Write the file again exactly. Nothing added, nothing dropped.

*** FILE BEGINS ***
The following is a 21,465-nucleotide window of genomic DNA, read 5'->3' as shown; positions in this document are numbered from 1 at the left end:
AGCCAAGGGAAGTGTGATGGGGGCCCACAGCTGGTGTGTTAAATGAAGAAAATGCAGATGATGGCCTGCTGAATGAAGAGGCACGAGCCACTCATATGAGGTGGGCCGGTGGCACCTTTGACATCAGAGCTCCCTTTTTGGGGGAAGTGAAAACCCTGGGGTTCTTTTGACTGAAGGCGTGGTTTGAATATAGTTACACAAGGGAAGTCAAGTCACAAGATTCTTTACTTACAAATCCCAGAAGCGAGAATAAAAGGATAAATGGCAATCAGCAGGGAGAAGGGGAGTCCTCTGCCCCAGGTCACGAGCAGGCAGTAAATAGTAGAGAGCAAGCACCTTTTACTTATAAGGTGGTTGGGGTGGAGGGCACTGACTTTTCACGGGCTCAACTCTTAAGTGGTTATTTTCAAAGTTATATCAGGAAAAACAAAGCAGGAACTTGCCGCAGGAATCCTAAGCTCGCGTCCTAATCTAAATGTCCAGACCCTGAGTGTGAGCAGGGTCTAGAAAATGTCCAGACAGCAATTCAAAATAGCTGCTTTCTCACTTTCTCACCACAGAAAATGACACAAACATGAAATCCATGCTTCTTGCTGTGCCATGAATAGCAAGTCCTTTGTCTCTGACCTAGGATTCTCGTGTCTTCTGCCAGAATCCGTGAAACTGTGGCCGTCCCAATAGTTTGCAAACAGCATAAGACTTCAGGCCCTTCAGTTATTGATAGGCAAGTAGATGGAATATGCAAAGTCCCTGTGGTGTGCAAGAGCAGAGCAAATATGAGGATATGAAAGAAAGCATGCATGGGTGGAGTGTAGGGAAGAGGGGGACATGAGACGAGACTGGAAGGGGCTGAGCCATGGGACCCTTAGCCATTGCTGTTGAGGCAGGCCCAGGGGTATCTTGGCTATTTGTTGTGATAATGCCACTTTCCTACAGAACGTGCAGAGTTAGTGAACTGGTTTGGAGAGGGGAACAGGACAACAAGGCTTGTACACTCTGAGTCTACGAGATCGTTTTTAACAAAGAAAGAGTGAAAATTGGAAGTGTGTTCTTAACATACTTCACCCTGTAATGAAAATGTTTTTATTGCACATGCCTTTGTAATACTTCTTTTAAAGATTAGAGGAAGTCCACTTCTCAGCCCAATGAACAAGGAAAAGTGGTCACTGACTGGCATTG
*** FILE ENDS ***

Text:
The following is a 21,465-nucleotide window of genomic DNA, read 5'->3' as shown; positions in this document are numbered from 1 at the left end:
AGCCAAGGGAAGTGTGATGGGGGCCCACAGCTGGTGTGTTAAATGAAGAAAATGCAGATGATGGCCTGCTGAATGAAGAGGCACGAGCCACTCATATGAGGTGGGCCGGTGGCACCTTTGACATCAGAGCTCCCTTTTTGGGGGAAGTGAAAACCCTGGGGTTCTTTTGACTGAAGGCGTGGTTTGAATATAGTTACACAAGGGAAGTCAAGTCACAAGATTCTTTACTTACAAATCCCAGAAGCGAGAATAAAAGGATAAATGGCAATCAGCAGGGAGAAGGGGAGTCCTCTGCCCCAGGTCACGAGCAGGCAGTAAATAGTAGAGAGCAAGCACCTTTTACTTATAAGGTGGTTGGGGTGGAGGGCACTGACTTTTCACGGGCTCAACTCTTAAGTGGTTATTTTCAAAGTTATATCAGGAAAAACAAAGCAGGAACTTGCCGCAGGAATCCTAAGCTCGCGTCCTAATCTAAATGTCCAGACCCTGAGTGTGAGCAGGGTCTAGAAAATGTCCAGACAGCAATTCAAAATAGCTGCTTTCTCACTTTCTCACCACAGAAAATGACACAAACATGAAATCCATGCTTCTTGCTGTGCCATGAATAGCAAGTCCTTTGTCTCTGACCTAGGATTCTCGTGTCTTCTGCCAGAATCCGTGAAACTGTGGCCGTCCCAATAGTTTGCAAACAGCATAAGACTTCAGGCCCTTCAGTTATTGATAGGCAAGTAGATGGAATATGCAAAGTCCCTGTGGTGTGCAAGAGCAGAGCAAATATGAGGATATGAAAGAAAGCATGCATGGGTGGAGTGTAGGGAAGAGGGGGACATGAGACGAGACTGGAAGGGGCTGAGCCATGGGACCCTTAGCCATTGCTGTTGAGGCAGGCCCAGGGGTATCTTGGCTATTTGTTGTGATAATGCCACTTTCCTACAGAACGTGCAGAGTTAGTGAACTGGTTTGGAGAGGGGAACAGGACAACAAGGCTTGTACACTCTGAGTCTACGAGATCGTTTTTAACAAAGAAAGAGTGAAAATTGGAAGTGTGTTCTTAACATACTTCACCCTGTAATGAAAATGTTTTTATTGCACATGCCTTTGTAATACTTCTTTTAAAGATTAGAGGAAGTCCACTTCTCAGCCCAATGAACAAGGAAAAGTGGTCACTGACTGGCATTG